The NAB decision marked the culmination of intensive efforts that began in June 1995 when the Group of Seven industrial countries called for a doubling of the amount available under the GAB to respond to financial emergencies. The NAB will enter into force when the decision has been adhered to by potential participants with credit arrangements amounting to not less than SDR 28.9 billion (85 percent of the total), including the five members or institutions with the largest credit arrangements. As of April 30, 1998, more than two-thirds of the participants representing some 60 percent of potential resources under the arrangements had adhered to the decision.

NAB credit lines may be drawn on for the benefit of all NAB participant countries or for nonparticipants under circumstances similar to, but somewhat more flexible than, those under the GAB. The new arrangements, when they become effective, will not replace the GAB. However, the maximum combined amount drawn under these two arrangements cannot exceed SDR 34 billion. The NAB will be the facility of first and principal recourse in the event of a need to provide supplementary resources to the IMF, except that for GAB participants either facility may be called upon; if a proposal for calls under the NAB is not accepted, a proposal for calls may be made under the GAB.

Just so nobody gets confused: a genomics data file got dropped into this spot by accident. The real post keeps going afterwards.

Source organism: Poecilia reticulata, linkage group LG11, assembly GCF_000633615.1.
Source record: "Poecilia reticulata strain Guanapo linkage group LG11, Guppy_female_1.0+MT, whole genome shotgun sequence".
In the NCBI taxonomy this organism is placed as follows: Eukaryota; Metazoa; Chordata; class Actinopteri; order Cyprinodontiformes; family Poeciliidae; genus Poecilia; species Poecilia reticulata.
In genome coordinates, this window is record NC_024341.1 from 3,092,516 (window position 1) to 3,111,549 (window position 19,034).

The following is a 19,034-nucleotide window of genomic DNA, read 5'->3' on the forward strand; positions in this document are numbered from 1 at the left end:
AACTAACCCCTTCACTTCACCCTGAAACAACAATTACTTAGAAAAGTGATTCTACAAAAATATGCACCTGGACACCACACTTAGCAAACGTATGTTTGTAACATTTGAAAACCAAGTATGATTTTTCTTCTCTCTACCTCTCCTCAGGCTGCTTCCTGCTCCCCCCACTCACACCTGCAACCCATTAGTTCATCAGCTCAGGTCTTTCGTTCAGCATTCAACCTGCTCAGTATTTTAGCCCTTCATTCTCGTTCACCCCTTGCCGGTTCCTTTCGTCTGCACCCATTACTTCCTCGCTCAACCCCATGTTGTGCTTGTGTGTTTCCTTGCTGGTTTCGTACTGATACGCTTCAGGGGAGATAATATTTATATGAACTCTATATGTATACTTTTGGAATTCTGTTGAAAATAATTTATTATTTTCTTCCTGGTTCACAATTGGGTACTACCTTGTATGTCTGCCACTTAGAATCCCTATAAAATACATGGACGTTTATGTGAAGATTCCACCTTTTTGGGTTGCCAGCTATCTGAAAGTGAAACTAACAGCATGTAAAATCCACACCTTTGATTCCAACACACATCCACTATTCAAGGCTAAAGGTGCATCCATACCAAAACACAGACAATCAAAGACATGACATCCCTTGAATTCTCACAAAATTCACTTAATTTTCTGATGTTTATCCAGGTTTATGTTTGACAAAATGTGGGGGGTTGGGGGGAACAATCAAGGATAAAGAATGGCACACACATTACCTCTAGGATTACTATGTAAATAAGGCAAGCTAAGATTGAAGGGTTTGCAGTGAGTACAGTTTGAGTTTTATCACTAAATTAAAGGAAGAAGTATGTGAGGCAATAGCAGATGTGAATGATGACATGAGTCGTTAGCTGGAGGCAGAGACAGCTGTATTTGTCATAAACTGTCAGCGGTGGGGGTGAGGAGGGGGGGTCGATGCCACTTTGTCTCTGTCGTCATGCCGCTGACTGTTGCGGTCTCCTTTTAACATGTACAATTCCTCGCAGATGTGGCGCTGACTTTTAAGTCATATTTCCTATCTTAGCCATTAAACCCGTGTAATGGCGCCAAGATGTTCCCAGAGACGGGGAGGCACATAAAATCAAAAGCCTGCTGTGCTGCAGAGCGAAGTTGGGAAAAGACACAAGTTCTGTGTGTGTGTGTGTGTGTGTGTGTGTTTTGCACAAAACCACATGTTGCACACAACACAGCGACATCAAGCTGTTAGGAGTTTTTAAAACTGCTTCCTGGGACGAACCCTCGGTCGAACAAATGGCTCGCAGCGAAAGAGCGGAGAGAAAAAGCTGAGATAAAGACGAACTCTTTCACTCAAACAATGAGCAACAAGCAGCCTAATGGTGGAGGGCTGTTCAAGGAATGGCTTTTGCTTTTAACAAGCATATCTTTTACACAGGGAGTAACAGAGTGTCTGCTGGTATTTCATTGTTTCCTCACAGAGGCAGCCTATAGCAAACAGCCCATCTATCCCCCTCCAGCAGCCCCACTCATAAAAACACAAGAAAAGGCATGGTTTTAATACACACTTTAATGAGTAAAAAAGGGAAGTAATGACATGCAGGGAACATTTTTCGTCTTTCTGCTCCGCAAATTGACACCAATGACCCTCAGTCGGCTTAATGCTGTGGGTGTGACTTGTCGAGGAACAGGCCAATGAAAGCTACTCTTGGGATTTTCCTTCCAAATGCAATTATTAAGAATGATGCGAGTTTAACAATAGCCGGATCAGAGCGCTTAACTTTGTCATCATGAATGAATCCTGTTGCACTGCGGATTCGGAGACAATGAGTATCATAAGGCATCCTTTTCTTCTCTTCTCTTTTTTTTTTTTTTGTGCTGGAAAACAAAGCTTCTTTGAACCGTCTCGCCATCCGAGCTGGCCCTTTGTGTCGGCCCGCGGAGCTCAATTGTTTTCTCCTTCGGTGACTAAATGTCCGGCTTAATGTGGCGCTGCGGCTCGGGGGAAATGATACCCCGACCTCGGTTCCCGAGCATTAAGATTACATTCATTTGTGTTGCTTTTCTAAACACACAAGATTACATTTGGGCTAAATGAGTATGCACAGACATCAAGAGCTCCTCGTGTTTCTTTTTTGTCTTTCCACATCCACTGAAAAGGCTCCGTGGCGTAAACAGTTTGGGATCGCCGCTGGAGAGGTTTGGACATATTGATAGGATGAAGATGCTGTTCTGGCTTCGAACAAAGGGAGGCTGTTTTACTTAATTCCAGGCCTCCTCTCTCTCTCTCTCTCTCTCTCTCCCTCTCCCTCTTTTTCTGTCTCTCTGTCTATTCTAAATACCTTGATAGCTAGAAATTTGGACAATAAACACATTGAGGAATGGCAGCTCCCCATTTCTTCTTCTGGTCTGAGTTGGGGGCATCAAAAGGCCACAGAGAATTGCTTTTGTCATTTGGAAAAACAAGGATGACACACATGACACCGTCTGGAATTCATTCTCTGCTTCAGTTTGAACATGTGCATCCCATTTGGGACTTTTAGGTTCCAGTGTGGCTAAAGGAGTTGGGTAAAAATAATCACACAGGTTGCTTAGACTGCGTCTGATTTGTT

Operational Budget
The quarterly operational budget is the mechanism through which the IMF makes its resources available to member countries. Reflecting the cooperative nature of the IMF and the revolving nature of its resources, IMF financial assistance is provided through the use of  SDRs and the currencies of a wide range of members—large and small, including advanced, developing, and transition economies. Members whose balance of payments and reserve positions are judged sufficiently strong for their currencies to be included in the operational budget make their currencies available to the IMF for the benefit of members with weak balance of payments positions in need of external financing. In return for the use of their currencies through the operational budget, members receive a liquid claim on the IMF in the form of a reserve tranche position that earns a market-related rate of return.

The Board establishes guidelines underlying the preparation and implementation of the operational budget. During 1997/98, the Board reviewed the procedures governing the assessment of members’ balance of payments and reserve strength. It concluded that assessments should continue to rely on a relatively simple system, based on criteria set out in the Articles of Agreement (that take into account balance of payments and reserve positions of members and developments in exchange markets), supplemented by a set of additional indicators bearing on a member’s external financial strength, including indicators of short-term external debt and debt service.